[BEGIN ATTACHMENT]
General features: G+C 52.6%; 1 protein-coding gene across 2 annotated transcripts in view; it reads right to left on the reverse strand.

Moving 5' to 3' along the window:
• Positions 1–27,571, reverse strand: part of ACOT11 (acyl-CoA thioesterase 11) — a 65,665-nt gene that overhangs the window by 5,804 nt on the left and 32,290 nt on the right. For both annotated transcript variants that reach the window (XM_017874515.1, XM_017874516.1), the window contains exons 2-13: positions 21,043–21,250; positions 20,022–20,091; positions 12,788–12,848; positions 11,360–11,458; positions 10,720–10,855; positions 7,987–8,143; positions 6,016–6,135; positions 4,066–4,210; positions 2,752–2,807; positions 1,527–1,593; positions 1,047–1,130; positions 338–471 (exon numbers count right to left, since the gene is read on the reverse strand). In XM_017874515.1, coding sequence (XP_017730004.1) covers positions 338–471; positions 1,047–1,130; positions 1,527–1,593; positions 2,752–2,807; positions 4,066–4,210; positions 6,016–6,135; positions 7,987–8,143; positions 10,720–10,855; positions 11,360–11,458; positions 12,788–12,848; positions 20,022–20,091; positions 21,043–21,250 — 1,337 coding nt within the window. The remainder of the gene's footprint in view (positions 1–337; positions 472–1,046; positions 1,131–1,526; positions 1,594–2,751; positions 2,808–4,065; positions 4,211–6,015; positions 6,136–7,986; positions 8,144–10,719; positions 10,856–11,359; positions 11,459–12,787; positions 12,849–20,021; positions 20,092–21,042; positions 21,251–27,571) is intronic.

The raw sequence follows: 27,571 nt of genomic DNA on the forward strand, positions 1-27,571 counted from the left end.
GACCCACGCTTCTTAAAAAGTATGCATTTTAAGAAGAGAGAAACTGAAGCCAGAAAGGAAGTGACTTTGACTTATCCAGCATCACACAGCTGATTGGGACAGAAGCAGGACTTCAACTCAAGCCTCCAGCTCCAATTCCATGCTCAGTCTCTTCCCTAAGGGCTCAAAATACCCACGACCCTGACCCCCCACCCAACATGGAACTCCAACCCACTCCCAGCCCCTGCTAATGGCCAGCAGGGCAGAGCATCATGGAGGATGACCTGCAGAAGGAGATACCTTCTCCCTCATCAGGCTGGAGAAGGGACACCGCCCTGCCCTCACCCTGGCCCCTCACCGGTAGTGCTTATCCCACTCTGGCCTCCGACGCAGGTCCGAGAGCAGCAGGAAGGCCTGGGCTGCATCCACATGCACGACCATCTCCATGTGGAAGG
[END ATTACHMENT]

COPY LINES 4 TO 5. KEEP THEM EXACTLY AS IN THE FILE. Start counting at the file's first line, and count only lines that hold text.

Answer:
The raw sequence follows: 27,571 nt of genomic DNA on the forward strand, positions 1-27,571 counted from the left end.
GACCCACGCTTCTTAAAAAGTATGCATTTTAAGAAGAGAGAAACTGAAGCCAGAAAGGAAGTGACTTTGACTTATCCAGCATCACACAGCTGATTGGGACAGAAGCAGGACTTCAACTCAAGCCTCCAGCTCCAATTCCATGCTCAGTCTCTTCCCTAAGGGCTCAAAATACCCACGACCCTGACCCCCCACCCAACATGGAACTCCAACCCACTCCCAGCCCCTGCTAATGGCCAGCAGGGCAGAGCATCATGGAGGATGACCTGCAGAAGGAGATACCTTCTCCCTCATCAGGCTGGAGAAGGGACACCGCCCTGCCCTCACCCTGGCCCCTCACCGGTAGTGCTTATCCCACTCTGGCCTCCGACGCAGGTCCGAGAGCAGCAGGAAGGCCTGGGCTGCATCCACATGCACGACCATCTCCATGTGGAAGG